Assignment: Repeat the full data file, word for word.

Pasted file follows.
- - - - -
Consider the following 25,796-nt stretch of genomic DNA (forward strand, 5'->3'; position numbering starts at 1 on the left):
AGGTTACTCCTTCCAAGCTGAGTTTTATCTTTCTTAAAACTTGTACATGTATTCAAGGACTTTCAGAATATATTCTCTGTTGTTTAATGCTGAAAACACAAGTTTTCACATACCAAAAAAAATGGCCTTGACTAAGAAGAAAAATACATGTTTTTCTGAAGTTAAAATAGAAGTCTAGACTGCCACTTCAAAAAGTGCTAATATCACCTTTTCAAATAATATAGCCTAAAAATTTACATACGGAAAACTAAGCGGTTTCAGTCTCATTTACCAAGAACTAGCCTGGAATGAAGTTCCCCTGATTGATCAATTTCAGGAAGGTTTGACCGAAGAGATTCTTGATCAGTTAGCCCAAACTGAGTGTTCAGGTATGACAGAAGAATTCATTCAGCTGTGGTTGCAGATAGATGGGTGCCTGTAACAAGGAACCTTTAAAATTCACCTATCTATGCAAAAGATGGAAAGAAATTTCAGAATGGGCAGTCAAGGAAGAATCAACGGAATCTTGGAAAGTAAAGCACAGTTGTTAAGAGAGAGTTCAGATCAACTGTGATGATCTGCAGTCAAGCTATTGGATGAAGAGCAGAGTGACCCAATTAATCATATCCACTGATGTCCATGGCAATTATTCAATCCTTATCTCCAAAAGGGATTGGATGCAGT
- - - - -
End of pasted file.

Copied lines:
Consider the following 25,796-nt stretch of genomic DNA (forward strand, 5'->3'; position numbering starts at 1 on the left):
AGGTTACTCCTTCCAAGCTGAGTTTTATCTTTCTTAAAACTTGTACATGTATTCAAGGACTTTCAGAATATATTCTCTGTTGTTTAATGCTGAAAACACAAGTTTTCACATACCAAAAAAAATGGCCTTGACTAAGAAGAAAAATACATGTTTTTCTGAAGTTAAAATAGAAGTCTAGACTGCCACTTCAAAAAGTGCTAATATCACCTTTTCAAATAATATAGCCTAAAAATTTACATACGGAAAACTAAGCGGTTTCAGTCTCATTTACCAAGAACTAGCCTGGAATGAAGTTCCCCTGATTGATCAATTTCAGGAAGGTTTGACCGAAGAGATTCTTGATCAGTTAGCCCAAACTGAGTGTTCAGGTATGACAGAAGAATTCATTCAGCTGTGGTTGCAGATAGATGGGTGCCTGTAACAAGGAACCTTTAAAATTCACCTATCTATGCAAAAGATGGAAAGAAATTTCAGAATGGGCAGTCAAGGAAGAATCAACGGAATCTTGGAAAGTAAAGCACAGTTGTTAAGAGAGAGTTCAGATCAACTGTGATGATCTGCAGTCAAGCTATTGGATGAAGAGCAGAGTGACCCAATTAATCATATCCACTGATGTCCATGGCAATTATTCAATCCTTATCTCCAAAAGGGATTGGATGCAGT